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author
Möller, Sara
supervisor
organization
year
type
H3 - Professional qualifications (4 Years - )
subject
keywords
Folkrätt
language
English
id
1560366
date added to LUP
2010-03-08 15:55:26
date last changed
2010-03-08 15:55:26
@misc{1560366,
  abstract     = {In March 2003, the United States' armed forces and their allies invaded Iraq. Today, more than three years later, those armed forces are still there. An extended military operation like this requires a massive amount of soldiers. To be able to provide adequate security and fulfill all the jobs required to maintain the armed forces in Iraq, the United States' government and its' subdivisions, have hired private military firms (PMFs) to assist the overstreched US' military. PMFs are private business entities that provide governments with all the core functions of what is traditionally considered military work. Even though, in many situations, the work of the PMFs is indistinguishable from the work of the armed forces, at the end of the day the PMFs are private business entities and thus fall outside the military chain of command and oversight. Private military contractors providing military functions in occupied territory, without actually being members of the armed forces, seem to blur the distinction between combatants and civilians. For a State to obtain a clear distinction between those two categories, is essential for the well being- and security of society and humanity. As the privatized military industry stands today, it is completely unregulated. No restrictions seem to exist concerning who can work for the firms or for whom the firms can work. Since the contracts between the USA and the PMFs are protected by proprietary law, those contracts are not open to public scrutiny. Private military contractors are immune from prosecution in Iraq. Donald Rumsfeld has stated that the regulation, oversight and punishment of contractors is solely up to the firms themselves. So far, no contractors have been punished for crimes committed in Iraq. Considering that the occupation has went on for more than three years and over thirty thousand contractors are providing military work in Iraq, the fact that no contractors have been punished for crimes is rather astounding. According to IHL, private military contractors (PMCs) do not meet the criteria for obtaining the legal status of combatants. Hence, they are not allowed to participate in combat. Since PMCs are not combatants, they are civilians. The 1949 Geneva Conventions permits the use of civilian contractors in a civil police role in occupied territory. Such civilian contractors may be authorized to use force when absolutely necessary, to defend persons or property, or in self defence. Given the fluid nature of the current situation in Iraq, it may sometimes be difficult to descern whether private contractors are performing law enforcement duties or are engaged in actual combat. If their activities amount to combat, they become lawful targets of attack during the time they take part in hostilities and could become prosecuted for their hostile acts. The private military industry has emerged explosively in the last decade. This new accessibility to contract military functions to private lawful entities has changed the providing of international security and the way of waging war, forever. Using private actors in the military, carrying out mission critical roles, can be very harmful if it is not clearly regualted. Who will be responsible for the acts of these private entities? Can a State (in this case the United States of America) use private actors in a war or occupied territory, doing the exact same job as the military, and not be held responsible for those acts? In my opinion, the answer to that question is no. To be able to attribute the conduct of the PMCs to the USA, first one has to determine the legal status of the contractors, and then go on to the question of attribution. My study shows that the USA (or any other State that recruits PMFs) are internationally responsible for the conduct of those contractors. To let private actors act in war or occupied territory, uncontrolled and without the ability to attribute their acts to the State, would be very harmful to the international society.},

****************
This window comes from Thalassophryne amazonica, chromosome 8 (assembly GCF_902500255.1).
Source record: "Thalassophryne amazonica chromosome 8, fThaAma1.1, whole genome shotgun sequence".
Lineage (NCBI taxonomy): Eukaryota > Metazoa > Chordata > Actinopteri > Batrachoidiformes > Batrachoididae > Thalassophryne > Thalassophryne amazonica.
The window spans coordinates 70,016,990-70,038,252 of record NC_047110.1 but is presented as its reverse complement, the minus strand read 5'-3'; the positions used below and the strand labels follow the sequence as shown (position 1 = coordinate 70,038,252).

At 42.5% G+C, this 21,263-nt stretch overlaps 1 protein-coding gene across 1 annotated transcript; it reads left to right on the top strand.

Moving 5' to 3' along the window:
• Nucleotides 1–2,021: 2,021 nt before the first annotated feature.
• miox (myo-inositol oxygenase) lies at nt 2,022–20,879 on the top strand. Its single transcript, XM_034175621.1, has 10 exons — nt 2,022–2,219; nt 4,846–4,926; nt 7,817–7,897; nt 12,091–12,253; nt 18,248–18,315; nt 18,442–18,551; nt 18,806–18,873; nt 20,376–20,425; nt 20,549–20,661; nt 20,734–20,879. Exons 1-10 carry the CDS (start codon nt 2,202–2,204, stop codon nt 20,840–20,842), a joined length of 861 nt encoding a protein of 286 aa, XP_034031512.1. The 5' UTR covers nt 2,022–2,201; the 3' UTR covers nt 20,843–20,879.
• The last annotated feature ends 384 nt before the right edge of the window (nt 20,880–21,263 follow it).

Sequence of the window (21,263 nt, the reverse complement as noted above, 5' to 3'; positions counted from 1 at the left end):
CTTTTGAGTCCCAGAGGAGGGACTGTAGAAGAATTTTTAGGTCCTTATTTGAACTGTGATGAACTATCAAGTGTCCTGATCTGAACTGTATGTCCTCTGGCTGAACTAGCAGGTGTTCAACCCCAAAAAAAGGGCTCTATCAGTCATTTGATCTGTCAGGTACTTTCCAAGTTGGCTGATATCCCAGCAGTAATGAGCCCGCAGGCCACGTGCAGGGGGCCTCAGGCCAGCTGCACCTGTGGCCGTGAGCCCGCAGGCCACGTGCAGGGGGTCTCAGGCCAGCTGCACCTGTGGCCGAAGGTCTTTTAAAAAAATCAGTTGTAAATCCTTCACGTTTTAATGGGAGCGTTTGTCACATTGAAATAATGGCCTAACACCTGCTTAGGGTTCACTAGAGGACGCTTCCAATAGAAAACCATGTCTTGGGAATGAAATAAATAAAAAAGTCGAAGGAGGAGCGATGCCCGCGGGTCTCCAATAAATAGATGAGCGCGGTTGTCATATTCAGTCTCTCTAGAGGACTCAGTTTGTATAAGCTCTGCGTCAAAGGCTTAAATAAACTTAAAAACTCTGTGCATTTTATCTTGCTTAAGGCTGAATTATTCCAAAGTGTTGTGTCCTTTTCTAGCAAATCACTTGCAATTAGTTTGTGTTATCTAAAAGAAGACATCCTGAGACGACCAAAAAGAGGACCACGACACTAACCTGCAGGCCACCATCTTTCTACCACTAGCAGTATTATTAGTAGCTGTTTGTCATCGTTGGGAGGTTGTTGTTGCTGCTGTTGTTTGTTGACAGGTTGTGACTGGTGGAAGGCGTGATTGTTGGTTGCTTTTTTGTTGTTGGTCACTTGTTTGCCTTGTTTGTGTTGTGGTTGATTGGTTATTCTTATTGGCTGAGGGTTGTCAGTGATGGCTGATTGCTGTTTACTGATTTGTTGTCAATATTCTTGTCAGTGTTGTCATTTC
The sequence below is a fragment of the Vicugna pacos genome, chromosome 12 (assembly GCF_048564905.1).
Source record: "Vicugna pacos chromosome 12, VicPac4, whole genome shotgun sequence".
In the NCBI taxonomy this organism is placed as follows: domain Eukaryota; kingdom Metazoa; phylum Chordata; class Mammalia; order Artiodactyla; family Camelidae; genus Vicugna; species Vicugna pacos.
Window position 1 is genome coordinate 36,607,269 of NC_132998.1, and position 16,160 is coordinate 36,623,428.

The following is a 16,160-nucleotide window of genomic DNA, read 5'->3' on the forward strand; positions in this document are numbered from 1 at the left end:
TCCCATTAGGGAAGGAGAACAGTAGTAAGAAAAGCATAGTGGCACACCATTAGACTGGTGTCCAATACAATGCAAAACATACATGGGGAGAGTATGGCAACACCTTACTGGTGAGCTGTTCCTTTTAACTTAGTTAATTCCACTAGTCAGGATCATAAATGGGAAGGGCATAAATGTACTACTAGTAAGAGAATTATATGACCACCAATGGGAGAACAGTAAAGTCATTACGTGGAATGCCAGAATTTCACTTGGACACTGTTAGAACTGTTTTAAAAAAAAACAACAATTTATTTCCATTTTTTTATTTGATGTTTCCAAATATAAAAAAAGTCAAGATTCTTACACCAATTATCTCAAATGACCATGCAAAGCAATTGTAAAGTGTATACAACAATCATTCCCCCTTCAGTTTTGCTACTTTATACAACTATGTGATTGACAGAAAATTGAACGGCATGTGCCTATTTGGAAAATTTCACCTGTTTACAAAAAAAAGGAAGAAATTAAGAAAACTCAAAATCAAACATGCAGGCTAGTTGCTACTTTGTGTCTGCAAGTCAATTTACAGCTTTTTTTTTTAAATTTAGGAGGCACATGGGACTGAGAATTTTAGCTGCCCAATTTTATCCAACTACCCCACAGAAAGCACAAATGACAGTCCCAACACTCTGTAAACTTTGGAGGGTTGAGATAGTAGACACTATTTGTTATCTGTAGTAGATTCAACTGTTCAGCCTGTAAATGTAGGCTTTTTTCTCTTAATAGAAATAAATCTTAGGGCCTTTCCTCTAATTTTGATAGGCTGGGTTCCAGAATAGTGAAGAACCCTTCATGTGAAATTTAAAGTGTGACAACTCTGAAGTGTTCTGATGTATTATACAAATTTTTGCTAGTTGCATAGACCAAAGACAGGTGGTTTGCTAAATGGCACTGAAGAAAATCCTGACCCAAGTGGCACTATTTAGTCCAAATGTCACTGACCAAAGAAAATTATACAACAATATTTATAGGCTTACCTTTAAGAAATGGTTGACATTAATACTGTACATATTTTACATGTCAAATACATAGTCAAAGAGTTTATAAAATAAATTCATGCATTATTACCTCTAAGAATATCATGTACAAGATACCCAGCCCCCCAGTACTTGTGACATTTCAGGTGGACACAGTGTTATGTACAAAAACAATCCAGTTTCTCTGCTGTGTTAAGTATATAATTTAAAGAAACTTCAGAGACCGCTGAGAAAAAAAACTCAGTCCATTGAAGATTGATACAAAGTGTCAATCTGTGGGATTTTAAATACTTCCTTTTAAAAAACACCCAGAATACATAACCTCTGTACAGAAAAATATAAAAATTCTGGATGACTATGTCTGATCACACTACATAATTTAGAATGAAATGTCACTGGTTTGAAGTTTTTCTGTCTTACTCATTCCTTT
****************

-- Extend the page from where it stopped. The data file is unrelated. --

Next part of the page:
author       = {Möller, Sara},
  keyword      = {Folkrätt},
  language     = {eng},
  note         = {Student Paper},
  title        = {Private Military Contractors in Iraq - Legal Status and State Responsibility},
  year         = {2006},
}